Pound Strengthens, Yen Weakens as U.K. Seen Remaining in EUby and
Voting ends in U.K. as stocks surge in Thursday trade
Treasuries, gold, yen slide; bank shares led S&P 500 higher
The pound strengthened to the highest level this year while the yen weakened as early polls reinforced speculation the U.K. voted to remain in the European Union.
Equities rallied with risk assets around the world Thursday in anticipation Britons would reject EU secession, a threat that has rocked financial markets for two weeks. A YouGov poll indicated support for remaining part of the 28-nation bloc stood at 52 percent. First results are expected around 7 p.m. New York time, and the final ones are due at about 2 a.m. on Friday. Stock and equities futures markets were closed with bond markets.
Sterling climbed toward $1.50 after the polls closed, pushing its rally this week past 3.5 percent, while the Australian and New Zealand dollars led gains among high-yielding currencies. The Japanese currency slid to 106.80 per dollar.
“Markets are reflecting a remain vote, oddsmakers are reflecting a remain vote,” said Michael Arone, the Boston-based chief investment strategist at State Street Global Advisors’ U.S. intermediary business. The firm oversees $2 trillion. “ The question is will we get that expected relief rally. We might have already gotten it at this point.”
The debate over Britain’s future dominated trading in June, with anxiety over the economic impacts of a Brexit, and the boost it could give to anti-establishment sentiment globally, stoking market volatility around the world. Riskier assets from equities to industrial metals rallied this week amid speculation sentiment was shifting toward remaining.
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MSCI’s global stock gauge jumped 1.4 percent Thursday, capping a five-day surge of 4 percent. The S&P 500 Index ended within 1 percent of an all-time high, while the CBOE Volatility Index, a measure of investor anxiety, plunged 19 percent, the most since 2013. Haven assets from Treasuries to the yen retreated.
In Asia, index futures indicated an up day for equities as contracts on stock gauges from Japan to Australia rose with shares in the U.S. Nikkei 225 Stock Average futures in Osaka climbed 1.6 percent to 16,420 as of 2 p.m. in New York, while contracts on the S&P/ASX 200 Index in Sydney and South Korea’s Kospi index climbed at least 0.9 percent. Futures markets reopen at 6 p.m. in New York.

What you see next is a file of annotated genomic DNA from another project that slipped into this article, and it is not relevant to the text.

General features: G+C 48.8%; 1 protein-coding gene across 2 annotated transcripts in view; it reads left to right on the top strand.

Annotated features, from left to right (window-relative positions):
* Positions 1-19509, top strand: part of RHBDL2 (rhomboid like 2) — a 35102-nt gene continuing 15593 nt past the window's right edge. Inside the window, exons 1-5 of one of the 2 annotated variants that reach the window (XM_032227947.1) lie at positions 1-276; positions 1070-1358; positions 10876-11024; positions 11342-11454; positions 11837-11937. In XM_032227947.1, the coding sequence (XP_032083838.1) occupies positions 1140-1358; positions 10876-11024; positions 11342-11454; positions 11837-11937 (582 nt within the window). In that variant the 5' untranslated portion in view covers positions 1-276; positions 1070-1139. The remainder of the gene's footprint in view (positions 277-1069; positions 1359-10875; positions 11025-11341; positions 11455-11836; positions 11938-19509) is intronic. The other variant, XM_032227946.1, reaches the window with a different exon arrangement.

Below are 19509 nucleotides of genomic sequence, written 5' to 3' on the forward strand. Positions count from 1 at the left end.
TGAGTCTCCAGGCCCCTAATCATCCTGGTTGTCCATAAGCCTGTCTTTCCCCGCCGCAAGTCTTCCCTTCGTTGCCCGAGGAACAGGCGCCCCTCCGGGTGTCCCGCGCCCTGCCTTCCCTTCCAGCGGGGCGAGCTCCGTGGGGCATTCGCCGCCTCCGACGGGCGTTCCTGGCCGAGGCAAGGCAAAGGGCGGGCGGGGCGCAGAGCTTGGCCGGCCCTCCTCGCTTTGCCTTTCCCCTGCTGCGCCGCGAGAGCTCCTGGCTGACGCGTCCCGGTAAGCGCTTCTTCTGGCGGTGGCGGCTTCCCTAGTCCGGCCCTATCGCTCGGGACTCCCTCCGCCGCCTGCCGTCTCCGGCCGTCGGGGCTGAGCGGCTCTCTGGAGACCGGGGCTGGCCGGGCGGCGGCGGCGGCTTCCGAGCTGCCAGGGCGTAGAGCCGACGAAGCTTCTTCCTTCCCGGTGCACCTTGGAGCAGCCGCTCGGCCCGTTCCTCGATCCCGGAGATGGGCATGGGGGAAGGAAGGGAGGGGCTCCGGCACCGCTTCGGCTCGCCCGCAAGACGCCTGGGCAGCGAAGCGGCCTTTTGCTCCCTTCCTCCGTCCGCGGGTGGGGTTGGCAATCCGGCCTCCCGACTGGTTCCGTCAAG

The pound rose 0.7 percent to $1.4985 at 5:24 p.m. in New York, its strongest level since Dec. 25 and extending its rally so far this week past 3.5 percent. The Bloomberg British Pound Index, which tracks sterling against a basket of peers, also gained.
“There’s a higher confidence now that the vote would be to stay,” said Derek Halpenny, the London-based European head of global markets research at Bank of Tokyo-Mitsubishi UFJ Ltd.
The Aussie climbed 0.4 percent to 76.43 U.S. Cents, while the kiwi jumped for an eighth straight day, strengthening as much as 0.7 percent to its strongest level since May last year.
The S&P 500 added 1.3 percent to 2,113.32 at 4 p.m. New York time. Banks stocks had their best day in five weeks, with JPMorgan Chase & Co. rising 2.1 percent.
After the close of trading, the Federal Reserve released results of its Wall Street stress tests that showed the 33 biggest banks all have enough capital to weather a severe economic shock. The test runs banks through hypothetical scenarios, as regulators push lenders to build up capital buffers to prevent a repeat of the 2008 financial crisis measured.
The banks include Well Fargo & Co., JP Morgan & Chase Co., and Morgan Stanley, which trailed the rest of Wall Street in a key measure of leverage.
Raw-materials producers advanced for the sixth time in seven sessions while energy companies rebounded with crude.
“People have already taken positions ahead of the vote,” said Patrick Spencer, equities vice chairman at Robert W. Baird & Co. in London. His firm manages $151 billion. “Markets hate uncertainty and tomorrow we’ll finally have certainty -- we’ll know which way we’re going. In the U.S., we’re back to that Goldilocks scenario. You’ve got reasonable growth, but not so strong so as to raise rates.”
The Stoxx Europe 600 Index rose 1.5 percent Thursday, bringing its five-day rally to 7.8 percent. The volume of shares changing hands on the European benchmark was about 25 percent higher than the 30-day average. The U.K.’s FTSE 100 Index advanced 1.2 percent.